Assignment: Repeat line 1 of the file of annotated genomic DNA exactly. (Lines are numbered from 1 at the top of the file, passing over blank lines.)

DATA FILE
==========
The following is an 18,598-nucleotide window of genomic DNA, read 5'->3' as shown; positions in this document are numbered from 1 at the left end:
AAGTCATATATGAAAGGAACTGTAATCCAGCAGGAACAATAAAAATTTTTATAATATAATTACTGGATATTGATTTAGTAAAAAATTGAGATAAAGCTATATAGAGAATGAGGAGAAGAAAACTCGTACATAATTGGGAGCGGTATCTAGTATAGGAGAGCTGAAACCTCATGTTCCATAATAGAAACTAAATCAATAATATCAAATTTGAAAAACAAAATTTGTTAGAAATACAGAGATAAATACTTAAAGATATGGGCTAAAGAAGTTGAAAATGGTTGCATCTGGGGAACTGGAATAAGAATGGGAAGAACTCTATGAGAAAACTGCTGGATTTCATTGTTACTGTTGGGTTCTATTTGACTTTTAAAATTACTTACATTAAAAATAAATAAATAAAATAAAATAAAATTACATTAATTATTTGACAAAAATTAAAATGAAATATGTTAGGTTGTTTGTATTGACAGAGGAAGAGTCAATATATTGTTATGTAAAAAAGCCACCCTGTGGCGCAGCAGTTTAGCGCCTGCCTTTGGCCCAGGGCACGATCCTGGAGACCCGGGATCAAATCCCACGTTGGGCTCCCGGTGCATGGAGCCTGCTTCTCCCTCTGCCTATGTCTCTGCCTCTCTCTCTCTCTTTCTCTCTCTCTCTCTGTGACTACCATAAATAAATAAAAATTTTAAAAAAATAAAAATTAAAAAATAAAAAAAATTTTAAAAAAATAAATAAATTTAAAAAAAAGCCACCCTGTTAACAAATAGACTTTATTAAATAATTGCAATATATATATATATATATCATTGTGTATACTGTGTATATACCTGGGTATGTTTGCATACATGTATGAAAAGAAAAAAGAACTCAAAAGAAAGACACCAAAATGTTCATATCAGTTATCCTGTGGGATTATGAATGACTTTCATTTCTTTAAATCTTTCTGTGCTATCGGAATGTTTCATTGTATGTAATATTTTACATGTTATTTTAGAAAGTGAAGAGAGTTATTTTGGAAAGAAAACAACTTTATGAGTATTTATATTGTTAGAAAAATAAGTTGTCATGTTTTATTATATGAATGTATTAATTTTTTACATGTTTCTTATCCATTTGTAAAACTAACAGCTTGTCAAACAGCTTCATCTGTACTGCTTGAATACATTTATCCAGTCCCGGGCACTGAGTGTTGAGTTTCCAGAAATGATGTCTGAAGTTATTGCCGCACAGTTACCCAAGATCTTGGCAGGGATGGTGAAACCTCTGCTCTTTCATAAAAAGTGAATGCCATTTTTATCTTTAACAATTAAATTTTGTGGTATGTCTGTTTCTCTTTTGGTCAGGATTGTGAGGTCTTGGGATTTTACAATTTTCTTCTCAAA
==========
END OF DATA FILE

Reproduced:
The following is an 18,598-nucleotide window of genomic DNA, read 5'->3' as shown; positions in this document are numbered from 1 at the left end: